Friday, August 9, 2013

Sandusky, Hernandez, and Governing Bodies (Part II)

Now that the NCAA has set this precedent here is my question – If Hernandez is found guilty of murder will the NCAA be consistent and punish the University of Florida football program in the same manner it punished Penn State? After all, there are many similarities between the two the cases.

Both Hernandez and Sandusky committed their crimes once they were no longer at the schools.

Both Hernandez and Sandusky committed vicious and violent crimes that impacted the lives of countless people.

Both the University of Florida and Penn State looked the other way and did not discipline any wrongdoing. Hernandez was said to have failed several drug tests, was in a bar room fight (but mysteriously the case resolution is unknown), was questioned in a double shooting that left one man in serious condition, and photos were uncovered of Hernandez holding illegal handguns. In all, Hernandez was suspended for one game. In fact, Florida coach, Urban Myer, had a record of recruiting kids with questionable backgrounds and for not disciplining players who committed crimes. Did Florida look the other way just as Penn State did for Sandusky? Can the NCAA rule that Florida had an unfair advantage over other teams because their discipline was too lenient and allowed players to play when they should have been booted off the team?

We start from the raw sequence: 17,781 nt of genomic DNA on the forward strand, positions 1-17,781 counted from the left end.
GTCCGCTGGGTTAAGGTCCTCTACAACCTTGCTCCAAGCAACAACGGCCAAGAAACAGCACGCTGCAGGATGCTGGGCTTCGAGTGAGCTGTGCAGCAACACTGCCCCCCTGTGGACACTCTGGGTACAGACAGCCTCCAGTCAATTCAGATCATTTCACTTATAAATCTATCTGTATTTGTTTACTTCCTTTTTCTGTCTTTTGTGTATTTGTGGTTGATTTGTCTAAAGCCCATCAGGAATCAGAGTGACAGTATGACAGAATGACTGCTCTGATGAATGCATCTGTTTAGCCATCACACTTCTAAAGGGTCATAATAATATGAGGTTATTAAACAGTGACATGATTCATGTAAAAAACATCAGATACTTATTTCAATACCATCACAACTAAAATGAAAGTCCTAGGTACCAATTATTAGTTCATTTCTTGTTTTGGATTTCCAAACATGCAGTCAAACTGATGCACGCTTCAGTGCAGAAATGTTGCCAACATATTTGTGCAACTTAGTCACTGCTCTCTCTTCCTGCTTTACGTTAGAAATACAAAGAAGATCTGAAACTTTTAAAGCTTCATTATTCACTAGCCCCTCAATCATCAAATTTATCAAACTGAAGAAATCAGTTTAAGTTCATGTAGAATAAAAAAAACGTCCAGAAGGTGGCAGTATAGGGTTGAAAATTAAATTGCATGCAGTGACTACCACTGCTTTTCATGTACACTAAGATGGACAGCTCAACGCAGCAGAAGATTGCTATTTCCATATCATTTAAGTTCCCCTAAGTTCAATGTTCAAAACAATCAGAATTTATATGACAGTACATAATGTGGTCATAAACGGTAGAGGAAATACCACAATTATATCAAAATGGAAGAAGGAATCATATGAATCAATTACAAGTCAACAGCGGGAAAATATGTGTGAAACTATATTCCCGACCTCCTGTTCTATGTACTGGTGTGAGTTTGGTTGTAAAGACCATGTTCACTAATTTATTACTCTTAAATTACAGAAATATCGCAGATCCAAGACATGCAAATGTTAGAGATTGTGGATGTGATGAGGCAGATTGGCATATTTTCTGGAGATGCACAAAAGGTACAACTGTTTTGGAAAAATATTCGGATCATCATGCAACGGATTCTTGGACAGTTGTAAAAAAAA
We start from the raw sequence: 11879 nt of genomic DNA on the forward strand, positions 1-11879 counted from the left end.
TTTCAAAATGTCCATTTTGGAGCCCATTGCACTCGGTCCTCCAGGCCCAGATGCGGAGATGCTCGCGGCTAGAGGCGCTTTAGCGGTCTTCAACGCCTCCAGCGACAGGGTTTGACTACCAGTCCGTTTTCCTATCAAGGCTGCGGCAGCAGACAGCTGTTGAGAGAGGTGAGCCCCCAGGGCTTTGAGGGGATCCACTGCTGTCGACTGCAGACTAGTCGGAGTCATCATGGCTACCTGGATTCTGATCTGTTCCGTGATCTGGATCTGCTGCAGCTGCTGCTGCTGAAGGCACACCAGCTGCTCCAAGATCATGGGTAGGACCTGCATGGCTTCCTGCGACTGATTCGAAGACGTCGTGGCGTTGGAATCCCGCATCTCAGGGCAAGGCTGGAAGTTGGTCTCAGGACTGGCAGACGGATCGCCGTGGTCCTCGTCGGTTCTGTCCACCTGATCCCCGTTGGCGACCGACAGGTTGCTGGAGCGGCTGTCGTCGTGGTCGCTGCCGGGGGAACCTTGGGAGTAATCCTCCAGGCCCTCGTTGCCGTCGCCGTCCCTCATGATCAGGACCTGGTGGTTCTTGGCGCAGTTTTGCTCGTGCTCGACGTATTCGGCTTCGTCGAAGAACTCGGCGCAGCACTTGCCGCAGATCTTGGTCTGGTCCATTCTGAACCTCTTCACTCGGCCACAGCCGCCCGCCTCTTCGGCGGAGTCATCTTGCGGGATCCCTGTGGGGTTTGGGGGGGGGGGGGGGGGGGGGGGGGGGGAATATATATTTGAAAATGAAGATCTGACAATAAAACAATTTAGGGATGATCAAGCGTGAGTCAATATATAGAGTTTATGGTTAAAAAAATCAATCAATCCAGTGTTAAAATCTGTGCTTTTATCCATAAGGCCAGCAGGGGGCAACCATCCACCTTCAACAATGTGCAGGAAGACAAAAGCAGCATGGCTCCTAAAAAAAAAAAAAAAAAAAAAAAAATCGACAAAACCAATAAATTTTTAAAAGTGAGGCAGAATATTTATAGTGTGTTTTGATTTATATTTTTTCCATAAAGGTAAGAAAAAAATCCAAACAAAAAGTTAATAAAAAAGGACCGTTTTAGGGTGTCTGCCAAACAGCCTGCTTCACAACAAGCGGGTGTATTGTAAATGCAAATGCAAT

Both the University of Florida and Penn State communities looked the other way. In the case of Sandusky, a school guidance counselor did not believe a student who confided with her. And let’s not forget a grand jury decided not charge Sandusky back in 1999 (meaning he was cleared of any undoing while he was a coach at Penn State – but the investigation cost him his job). Hence, the community had a chance to stop Sandusky. The same can be said for the University of Florida. How else can we explain Hernandez having no record when in Gainesville even though he committed several felonies? Communities like their football and will do anything to help these programs to win games – including looking the other way when a football player commits a crime.

If Penn State and community enabled Sandusky then it is easy to say the same about Florida and community about Hernandez. Think about it; why would over half the NFL teams take Hernandez off their draft boards and the rest lower his value if Hernandez had no police record? NFL teams did their homework and knew Hernandez was tied to guns, drugs, and gangs. After all, Hernandez’s tattoos told the story of gang involvement. They also knew the University of Florida and local police protected Hernandez. Hernandez was a late first or early second round value who dropped to the fourth round. Hernandez duped the Patriots into selecting him by writing them a letter about how he is reformed and seen the light – It was the place he wanted to be drafted – close to his hometown of Bristol Connecticut. But like any reformed addict, to be successful they must leave the area they resided to get a fresh start. For this reason, the Patriots were the worst place for Hernandez to land – too close to many previously bad influences.

Both Sandusky and Hernandez flied under the radar; even though it is unimaginable that those closest to these monsters felt nothing was wrong? If Paterno should have known Sandusky was a threat to kids, then Myer should have known Hernandez posed a serious threat to others.

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